High School Prep Genius is really a college prep planning guide that encourages students to think and plan ahead as early as middle school. Author Jean Burk spent many years teaching test preparation for college, and through that process as well as working with her own children, learned that starting early with test prep, academic planning, research, and skill development often pays big dividends. Judah Burk, Jean Burk’s co-author and daughter, shares much from her very recent practical experience in preparing for college.
The book is written for all students whether in a traditional or homeschool settings. It aims to substitute for or enhance the information students might receive from high school guidance counselors, college admissions counselors, or others who might assist students on this journey. Because of that, it includes information for a variety of situations. The reader needs to discern which sections are pertinent to his or her situation. Ideally, parents should read the book along with students and discuss each section. Each chapter concludes with a “Parents’ Homework section where parents are given an assignment that might involve discussion, research, planning, organizing, or some other “companion” work that supports the student at that stage of the process. This is not a book for parents to simply hand to their student to read on their own with no parental input.
The goal is college. Given recent discussions in the media about the comparative value of college, I think this book (published in 2012) probably should have spent more time on the economics of college. The high costs that often result in student loans too often leave students with expensive degrees and few available jobs that pay enough for students to repay loans. Homeschoolers have long been questioning the value of the traditional college education, and have opted for less expensive ways to either get college degrees or pursue other vocational paths. Those outside the homeschool world are coming to the same realization and are beginning to open up to alternative paths they wouldn’t have considered credible even just a few years ago. The book does state, “Typically, the more schooling you have, the higher your income, but that is not always the case” (p. 279). But elsewhere the cautionary language is generally absent. Of course, cost isn’t an issue if your children get a free ride all the way through college as did Jean Burk’s two children.
Because of this book’s approach, the audience is likely to be those families and students who are set on traditional college. Numerous discussions about test prep and strategies for gifted students narrow the ideal audience to academic high achievers. While average students will very much benefit from the guidance offered here, gifted students are likely to be most comfortable with the authors’ recommendations.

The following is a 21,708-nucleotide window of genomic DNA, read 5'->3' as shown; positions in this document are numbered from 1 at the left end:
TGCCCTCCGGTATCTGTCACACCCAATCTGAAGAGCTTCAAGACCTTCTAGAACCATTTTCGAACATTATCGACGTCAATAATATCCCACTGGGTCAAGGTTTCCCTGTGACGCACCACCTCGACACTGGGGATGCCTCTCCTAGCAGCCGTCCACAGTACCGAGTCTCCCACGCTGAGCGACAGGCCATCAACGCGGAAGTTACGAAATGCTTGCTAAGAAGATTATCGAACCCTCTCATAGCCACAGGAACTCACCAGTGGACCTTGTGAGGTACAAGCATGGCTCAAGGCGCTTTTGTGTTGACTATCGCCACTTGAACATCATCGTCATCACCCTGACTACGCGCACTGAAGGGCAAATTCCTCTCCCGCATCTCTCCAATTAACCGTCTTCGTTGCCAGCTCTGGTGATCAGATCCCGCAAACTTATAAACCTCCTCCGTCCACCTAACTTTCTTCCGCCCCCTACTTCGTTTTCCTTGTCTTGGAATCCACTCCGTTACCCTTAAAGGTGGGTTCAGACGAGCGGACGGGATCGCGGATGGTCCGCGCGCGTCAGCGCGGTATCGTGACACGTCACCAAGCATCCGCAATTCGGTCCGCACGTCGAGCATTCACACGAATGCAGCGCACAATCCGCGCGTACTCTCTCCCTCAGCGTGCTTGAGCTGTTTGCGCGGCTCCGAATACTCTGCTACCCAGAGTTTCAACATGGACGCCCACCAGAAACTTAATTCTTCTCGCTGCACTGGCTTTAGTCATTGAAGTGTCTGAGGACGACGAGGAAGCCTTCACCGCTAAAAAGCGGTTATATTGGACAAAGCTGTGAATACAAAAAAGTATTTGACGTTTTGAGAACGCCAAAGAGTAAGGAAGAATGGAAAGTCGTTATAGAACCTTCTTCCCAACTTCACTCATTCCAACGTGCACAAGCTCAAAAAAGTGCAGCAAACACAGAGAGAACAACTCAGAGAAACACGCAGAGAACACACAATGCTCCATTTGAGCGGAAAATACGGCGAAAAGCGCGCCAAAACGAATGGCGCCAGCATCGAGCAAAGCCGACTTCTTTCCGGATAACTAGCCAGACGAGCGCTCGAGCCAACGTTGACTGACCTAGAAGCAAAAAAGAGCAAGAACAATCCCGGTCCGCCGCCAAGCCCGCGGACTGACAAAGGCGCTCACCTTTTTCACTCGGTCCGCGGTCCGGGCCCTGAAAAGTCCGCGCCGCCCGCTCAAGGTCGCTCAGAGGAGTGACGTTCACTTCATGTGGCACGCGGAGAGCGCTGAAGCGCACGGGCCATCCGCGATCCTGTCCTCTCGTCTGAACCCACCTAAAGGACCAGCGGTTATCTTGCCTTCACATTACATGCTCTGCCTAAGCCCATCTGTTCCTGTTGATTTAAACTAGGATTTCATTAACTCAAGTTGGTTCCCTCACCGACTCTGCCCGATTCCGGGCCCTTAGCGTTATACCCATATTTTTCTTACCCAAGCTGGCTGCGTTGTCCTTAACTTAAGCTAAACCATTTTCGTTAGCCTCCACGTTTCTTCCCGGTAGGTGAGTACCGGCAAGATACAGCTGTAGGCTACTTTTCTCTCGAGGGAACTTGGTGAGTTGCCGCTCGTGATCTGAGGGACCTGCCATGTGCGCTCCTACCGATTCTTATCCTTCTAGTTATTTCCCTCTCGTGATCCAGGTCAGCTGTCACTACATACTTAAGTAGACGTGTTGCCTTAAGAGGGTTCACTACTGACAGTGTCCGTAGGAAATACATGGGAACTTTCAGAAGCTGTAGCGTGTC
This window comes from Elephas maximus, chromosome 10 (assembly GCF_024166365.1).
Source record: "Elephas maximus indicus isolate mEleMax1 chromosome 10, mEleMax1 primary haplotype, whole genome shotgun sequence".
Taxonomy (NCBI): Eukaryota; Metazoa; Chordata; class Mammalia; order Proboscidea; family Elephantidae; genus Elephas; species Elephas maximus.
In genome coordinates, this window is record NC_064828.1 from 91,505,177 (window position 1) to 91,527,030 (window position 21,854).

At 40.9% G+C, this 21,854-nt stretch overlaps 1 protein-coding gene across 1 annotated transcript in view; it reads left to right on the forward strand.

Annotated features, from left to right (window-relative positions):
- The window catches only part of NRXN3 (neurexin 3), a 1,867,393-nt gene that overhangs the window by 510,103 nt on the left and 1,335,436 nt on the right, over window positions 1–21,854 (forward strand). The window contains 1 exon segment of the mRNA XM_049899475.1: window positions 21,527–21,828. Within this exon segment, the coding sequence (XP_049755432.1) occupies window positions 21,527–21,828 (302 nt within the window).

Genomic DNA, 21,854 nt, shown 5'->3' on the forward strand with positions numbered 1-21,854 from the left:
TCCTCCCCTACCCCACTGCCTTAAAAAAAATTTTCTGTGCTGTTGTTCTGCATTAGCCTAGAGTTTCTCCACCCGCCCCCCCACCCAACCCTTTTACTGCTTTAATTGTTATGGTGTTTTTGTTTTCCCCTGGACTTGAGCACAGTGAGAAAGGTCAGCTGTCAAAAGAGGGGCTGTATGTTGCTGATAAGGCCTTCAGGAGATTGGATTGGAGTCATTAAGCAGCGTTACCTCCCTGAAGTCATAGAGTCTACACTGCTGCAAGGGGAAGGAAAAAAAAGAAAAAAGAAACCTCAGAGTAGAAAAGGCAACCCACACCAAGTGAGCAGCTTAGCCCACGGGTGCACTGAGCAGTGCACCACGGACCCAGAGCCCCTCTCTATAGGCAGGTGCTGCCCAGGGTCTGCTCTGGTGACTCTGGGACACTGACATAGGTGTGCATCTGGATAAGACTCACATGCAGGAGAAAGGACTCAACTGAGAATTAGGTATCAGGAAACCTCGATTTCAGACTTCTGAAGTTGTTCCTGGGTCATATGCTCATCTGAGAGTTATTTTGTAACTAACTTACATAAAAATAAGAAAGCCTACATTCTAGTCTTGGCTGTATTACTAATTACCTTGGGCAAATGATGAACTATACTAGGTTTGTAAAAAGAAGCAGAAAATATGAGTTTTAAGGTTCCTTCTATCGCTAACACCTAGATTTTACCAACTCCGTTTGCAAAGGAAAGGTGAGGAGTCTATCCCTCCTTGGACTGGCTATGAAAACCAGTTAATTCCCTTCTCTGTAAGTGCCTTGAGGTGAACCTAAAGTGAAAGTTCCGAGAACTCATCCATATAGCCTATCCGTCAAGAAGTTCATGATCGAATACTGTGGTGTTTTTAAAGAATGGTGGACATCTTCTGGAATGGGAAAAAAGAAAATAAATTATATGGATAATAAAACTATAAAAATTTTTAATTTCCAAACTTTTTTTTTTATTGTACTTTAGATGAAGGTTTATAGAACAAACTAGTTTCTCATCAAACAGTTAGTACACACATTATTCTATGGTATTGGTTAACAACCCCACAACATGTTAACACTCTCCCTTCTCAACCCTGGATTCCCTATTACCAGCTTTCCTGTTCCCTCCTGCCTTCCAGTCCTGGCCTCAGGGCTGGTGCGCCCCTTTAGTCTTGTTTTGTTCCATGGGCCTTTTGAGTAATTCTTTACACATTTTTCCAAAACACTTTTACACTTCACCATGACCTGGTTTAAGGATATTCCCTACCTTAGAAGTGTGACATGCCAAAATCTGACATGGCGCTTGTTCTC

The first section of the book explains how to create and use a “college and career notebook” as part of the planning process. It lays out timelines, suggesting that bright students might even want to take the SAT in junior high to qualify for “talent search” programs. Taking SAT and other tests years in advance of the required time (senior year) helps students become familiar with the tests and proficient at taking them.
Part two of the book, “Foundation for Personal Success,” challenges students to take on personal responsibility, to develop interests beyond academics, to examine their own beliefs, to develop a healthy lifestyle, to become financial responsible, and to build a personal support system.
The third part addresses academic success through study skills, organization, and time management.
Part four turns specifically to college planning as students work on goal setting and career pathways, selection of potential colleges, college applications, scholarships, and financial aid. This section concludes with “College Essentials,” a primer for students once they’ve been accepted. It discusses preparing for that first year as well as issues such as roommates, joining fraternities or sororities, taking your own car with you, and homesickness. Some pages here are also devoted to “Common freshman misconceptions and how to avoid them.”
Since this is a planning book, it includes many charts and questionnaires to help students work through the process. It also suggests helpful websites and organizations you might want to investigate.
While some of the information seems like common sense, there is much in High School Prep Genius that is valuable and not readily known. Homeschool parents and their children are sometimes handicapped by their lack of familiarity with things that guidance counselors know, especially in regard to test-taking scheduling and strategic use of those tests. Parents with students in traditional schools should find the information valuable so they are not dependent upon a guidance counselor who might not be able to closely track the needs of each student.